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In The Fire

by Jane Porter
 

Having just spent six days in San Francisco with fellow writers at Romance Writers of Americaís annual conference, Iíve found it hard to come home and unplug from social interaction to become the solitary writer again.  Iíve attended 12 of the past 13 RWA conferences but this one was my favorite.  Some years Iíve struggled with fear and inferiority at the conference; after all, 2,000 women attend the conference and 500 authors sign at the big literacy event on Wednesday night, but this conference isnít about competition.  Itís about growth.  We as writers arenít competing with other writers.  Weíre competing with ourselves, constantly challenging ourselves to improve:  How to write better.  How to write stronger.  How to write smarter.

So confidence is good in this writer life of ours.  And tough mental focus is even better.

Returning from San Francisco I knew Iíd have to tackle revisions on the book I turned in late July, and it was a book Iíd already struggled with for months.  This particular story didnít write the way I expected it to, and despite weeks of revisions it still didnít come together to my satisfaction.  Reluctantly, I handed it over to my editor for her input and she agreed with me.  Book just wasnít up to my par.   So now I take this manuscript and salvage the parts that work and re-vision the rest. 

Fortunately, over the past eight years of being a published author Iíve learned that editing and rewriting are my best friends.  Being a revision warrior is essential if I want loyal readers, readers who will make me an auto-buy.  To succeed in this business, I canít afford to be lazy or self-indulgent.  I canít afford to get tired, either.  Rewriting is truly a girding of oneís self, and I approach this next step of revision as though my life depended on it.  And in a way, my writing life does depend on it.  My reader base expects magic.  I must find that magic.   

So this book, already my troubled delinquent child of a book, is being stripped to its bare bones.  Iím on chapter four of the rewrite which leaves just 420 pages to go.  420 pages of questions and decisions, decisions that may or may not improve the story.  Decisions that may or may not be the right ones. 

Intellectually, I know I can pull this off.  Iíve done it before and I can do it again, so this is the part of me I listen to.  The part I

 

 

 

 

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donít listen to is the fear, or the insecurity, or the panic that timeís passing and Iím not getting enough done.  If Iím working hard, and doing my best, Iím getting enough done.  My mental toughness runs the show now.  The tough self that rolls up its sleeves and says, you can do this, because this is who you are and this is what you do.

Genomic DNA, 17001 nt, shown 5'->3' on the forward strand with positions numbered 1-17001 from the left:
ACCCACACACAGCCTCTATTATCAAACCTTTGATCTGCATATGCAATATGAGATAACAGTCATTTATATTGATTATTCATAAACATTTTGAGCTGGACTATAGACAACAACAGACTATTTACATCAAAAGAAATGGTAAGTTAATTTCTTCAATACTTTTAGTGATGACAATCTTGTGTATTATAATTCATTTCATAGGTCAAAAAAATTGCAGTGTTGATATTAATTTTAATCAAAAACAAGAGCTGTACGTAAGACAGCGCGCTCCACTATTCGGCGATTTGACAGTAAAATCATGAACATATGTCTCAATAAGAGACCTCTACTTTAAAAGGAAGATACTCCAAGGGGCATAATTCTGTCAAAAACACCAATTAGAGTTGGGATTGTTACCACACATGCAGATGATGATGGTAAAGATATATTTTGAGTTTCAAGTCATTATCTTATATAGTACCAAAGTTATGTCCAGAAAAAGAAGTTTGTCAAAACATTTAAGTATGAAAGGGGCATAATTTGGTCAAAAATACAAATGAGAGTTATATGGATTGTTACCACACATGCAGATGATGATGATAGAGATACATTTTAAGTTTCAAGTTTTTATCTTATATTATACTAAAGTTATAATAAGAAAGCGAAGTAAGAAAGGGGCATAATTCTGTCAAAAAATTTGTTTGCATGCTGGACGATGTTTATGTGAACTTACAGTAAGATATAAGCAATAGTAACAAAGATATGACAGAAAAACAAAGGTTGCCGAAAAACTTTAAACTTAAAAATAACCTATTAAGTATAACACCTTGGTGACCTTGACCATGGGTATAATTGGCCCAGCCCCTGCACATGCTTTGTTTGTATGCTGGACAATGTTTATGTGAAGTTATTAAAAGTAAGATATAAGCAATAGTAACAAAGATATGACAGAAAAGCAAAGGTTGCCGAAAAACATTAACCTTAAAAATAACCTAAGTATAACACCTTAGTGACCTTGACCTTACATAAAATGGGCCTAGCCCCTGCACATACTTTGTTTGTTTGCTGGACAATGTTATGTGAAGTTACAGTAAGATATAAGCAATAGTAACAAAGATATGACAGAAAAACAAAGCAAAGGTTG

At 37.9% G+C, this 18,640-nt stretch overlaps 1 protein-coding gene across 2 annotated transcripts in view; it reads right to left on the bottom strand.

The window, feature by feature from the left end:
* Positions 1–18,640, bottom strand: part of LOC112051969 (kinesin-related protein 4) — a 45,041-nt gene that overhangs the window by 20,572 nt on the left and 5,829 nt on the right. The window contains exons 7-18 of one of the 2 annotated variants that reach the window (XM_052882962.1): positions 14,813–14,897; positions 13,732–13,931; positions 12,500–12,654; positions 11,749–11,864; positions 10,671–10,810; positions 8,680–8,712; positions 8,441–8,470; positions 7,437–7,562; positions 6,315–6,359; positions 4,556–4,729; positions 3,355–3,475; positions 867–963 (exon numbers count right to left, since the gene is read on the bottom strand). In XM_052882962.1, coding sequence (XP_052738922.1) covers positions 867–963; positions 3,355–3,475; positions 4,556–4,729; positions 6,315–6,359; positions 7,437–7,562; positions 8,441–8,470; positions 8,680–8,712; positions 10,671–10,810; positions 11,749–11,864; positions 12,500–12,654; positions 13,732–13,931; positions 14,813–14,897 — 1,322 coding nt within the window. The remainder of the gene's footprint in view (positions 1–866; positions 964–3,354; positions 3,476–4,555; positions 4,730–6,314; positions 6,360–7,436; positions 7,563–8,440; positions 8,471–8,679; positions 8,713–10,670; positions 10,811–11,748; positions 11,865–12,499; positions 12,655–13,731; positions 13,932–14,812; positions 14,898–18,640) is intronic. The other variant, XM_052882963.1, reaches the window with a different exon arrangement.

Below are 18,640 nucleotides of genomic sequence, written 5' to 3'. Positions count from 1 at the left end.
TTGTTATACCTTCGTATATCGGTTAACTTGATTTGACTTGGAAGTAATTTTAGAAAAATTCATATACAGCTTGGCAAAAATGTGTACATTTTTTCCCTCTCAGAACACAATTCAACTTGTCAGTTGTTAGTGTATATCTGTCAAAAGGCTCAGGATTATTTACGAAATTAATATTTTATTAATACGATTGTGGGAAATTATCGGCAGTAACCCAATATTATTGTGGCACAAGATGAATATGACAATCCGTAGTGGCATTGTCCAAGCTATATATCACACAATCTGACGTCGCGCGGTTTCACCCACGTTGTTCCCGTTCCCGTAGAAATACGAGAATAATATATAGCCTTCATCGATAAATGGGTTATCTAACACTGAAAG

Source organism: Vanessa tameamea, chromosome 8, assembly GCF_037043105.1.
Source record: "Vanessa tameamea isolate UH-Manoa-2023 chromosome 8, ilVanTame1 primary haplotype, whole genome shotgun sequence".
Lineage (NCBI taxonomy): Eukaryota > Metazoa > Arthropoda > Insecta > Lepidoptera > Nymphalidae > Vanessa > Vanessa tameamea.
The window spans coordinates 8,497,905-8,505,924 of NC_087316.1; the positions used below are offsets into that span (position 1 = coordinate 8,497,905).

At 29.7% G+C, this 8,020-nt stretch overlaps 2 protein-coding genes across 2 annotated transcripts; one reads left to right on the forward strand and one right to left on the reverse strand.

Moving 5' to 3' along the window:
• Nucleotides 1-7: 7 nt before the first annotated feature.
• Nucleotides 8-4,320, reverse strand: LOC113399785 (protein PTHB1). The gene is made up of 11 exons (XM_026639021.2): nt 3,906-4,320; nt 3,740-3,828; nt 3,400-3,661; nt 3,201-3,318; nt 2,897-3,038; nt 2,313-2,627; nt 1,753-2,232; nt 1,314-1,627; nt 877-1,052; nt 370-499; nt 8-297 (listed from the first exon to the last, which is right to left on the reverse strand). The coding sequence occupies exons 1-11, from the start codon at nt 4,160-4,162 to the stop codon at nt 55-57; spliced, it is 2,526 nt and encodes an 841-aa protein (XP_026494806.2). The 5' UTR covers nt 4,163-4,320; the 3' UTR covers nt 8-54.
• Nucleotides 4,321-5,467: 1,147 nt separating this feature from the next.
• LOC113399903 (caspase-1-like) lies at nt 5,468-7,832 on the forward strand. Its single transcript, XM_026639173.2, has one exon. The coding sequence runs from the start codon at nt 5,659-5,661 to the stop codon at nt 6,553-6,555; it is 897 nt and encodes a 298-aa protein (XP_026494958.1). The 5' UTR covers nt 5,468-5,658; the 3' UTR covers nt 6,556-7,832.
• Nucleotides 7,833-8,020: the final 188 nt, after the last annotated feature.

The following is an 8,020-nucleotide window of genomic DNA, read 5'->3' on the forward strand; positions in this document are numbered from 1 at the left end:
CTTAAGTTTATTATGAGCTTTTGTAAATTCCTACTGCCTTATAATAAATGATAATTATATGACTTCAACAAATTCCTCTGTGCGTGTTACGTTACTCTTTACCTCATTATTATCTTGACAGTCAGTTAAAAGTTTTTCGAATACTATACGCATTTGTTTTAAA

My family doesnít understand this part of my career.  They donít know why a book doesnít work or why revisions can be so challenging.  They just know Iím preoccupied and intense and a little fierce.  Fortunately my writer friends understand this process.  They know that when weíre faced with fire, we have to go through it.  Thereís no jumping over it, or running around it.  The only way to get better as a writer is to do it.  One word at a time. 

Is writing hard?  Yes.  Does it make one crazy?  Pretty much.  But is it worth it?  If youíre a writer.

In the end itís all about craft, and the story itself.  Mediocrity has no place in our business.  Phoning a story in is unacceptable.  My readers are smart.  My readers deserve respect.  The best way I can show them my respect is doing the work that needs to be done.  Each time, every time.

 

With that said, itís not always easy and not always fun.  But itís real.  And that makes us better writers, too.

And this is one more way good writer friends can help.  Over time Iíve come to surround myself with writer friends that push themselves, too.  We all have high standards and we know that writing is a risky business.  We realize that weíre constantly revealing ourselves in our work.  And while itís difficult to write while feeling vulnerable, writing from that honest place will allow us to write not just good, but great books.  The secret then is giving ourselves permission to reach high, knowing we just might fail.  But if weíre aware of the risks then falling isnít a surprise or shock, and falling and failing wonít be debilitating.  Instead, falling and failing gives us the opportunity to try again.  And in trying again we have yet another opportunity to succeed, and this is how we learn our craft and build our books.

And this is the calling.  Weíre to aim high, dream big, and write tough.   

 

Jane Porterís July 2006 release, Flirting With Forty (5 Spot), was picked by Redbook Magazine as its Red Hot Summer Read before being optioned as a Lifetime Christmas 2008 TV movie. Jane's newest novel, Mrs. Perfect, (May 2008, 5 Spot) has also received tremendous acclaim from her readers.  www.janeporter.com

           
           
   
           

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